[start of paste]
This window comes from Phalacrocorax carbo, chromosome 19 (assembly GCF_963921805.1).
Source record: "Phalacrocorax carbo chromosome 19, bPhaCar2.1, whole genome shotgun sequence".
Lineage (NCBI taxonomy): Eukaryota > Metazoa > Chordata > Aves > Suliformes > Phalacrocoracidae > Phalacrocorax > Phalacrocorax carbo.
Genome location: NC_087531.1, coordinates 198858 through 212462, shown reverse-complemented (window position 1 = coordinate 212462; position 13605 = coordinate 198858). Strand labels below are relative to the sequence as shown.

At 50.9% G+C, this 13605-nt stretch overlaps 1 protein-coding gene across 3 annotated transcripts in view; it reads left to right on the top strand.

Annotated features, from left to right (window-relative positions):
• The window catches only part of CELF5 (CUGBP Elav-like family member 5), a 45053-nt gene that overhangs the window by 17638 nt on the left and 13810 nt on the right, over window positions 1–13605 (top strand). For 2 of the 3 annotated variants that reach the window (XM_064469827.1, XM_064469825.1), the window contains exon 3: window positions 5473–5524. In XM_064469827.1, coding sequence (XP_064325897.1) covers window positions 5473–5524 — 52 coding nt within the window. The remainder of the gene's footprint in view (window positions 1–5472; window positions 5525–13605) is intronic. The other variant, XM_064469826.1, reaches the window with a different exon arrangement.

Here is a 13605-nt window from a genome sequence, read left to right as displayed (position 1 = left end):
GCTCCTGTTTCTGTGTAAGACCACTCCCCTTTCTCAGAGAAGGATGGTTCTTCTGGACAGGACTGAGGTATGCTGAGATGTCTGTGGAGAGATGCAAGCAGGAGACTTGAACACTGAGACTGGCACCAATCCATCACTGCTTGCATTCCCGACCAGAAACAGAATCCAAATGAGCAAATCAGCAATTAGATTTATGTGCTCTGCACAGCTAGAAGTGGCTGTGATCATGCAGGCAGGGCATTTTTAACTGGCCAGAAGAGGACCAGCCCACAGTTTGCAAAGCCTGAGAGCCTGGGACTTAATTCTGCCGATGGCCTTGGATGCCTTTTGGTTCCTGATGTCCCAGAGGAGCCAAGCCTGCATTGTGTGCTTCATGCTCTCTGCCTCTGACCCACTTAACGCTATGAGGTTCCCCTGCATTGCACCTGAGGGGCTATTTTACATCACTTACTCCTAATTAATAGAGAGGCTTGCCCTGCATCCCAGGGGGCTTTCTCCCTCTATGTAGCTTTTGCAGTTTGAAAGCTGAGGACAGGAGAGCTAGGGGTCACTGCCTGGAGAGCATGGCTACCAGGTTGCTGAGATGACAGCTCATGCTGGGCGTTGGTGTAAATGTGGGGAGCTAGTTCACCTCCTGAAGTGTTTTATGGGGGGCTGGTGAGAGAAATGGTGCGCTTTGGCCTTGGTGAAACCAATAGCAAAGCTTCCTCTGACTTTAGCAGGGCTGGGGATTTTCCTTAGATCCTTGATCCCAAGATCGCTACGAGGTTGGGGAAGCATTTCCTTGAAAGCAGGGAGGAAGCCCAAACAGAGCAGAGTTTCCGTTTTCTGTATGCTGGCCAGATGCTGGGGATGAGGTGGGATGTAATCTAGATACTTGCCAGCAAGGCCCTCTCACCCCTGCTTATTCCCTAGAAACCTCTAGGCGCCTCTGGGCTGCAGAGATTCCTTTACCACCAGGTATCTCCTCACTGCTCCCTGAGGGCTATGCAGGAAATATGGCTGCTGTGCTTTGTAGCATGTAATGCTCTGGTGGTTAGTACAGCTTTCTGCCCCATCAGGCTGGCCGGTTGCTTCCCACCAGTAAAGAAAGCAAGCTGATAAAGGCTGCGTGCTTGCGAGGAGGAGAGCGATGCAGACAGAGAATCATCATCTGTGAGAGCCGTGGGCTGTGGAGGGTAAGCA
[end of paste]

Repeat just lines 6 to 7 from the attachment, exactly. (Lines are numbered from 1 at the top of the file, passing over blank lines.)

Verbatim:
Annotated features, from left to right (window-relative positions):
• The window catches only part of CELF5 (CUGBP Elav-like family member 5), a 45053-nt gene that overhangs the window by 17638 nt on the left and 13810 nt on the right, over window positions 1–13605 (top strand). For 2 of the 3 annotated variants that reach the window (XM_064469827.1, XM_064469825.1), the window contains exon 3: window positions 5473–5524. In XM_064469827.1, coding sequence (XP_064325897.1) covers window positions 5473–5524 — 52 coding nt within the window. The remainder of the gene's footprint in view (window positions 1–5472; window positions 5525–13605) is intronic. The other variant, XM_064469826.1, reaches the window with a different exon arrangement.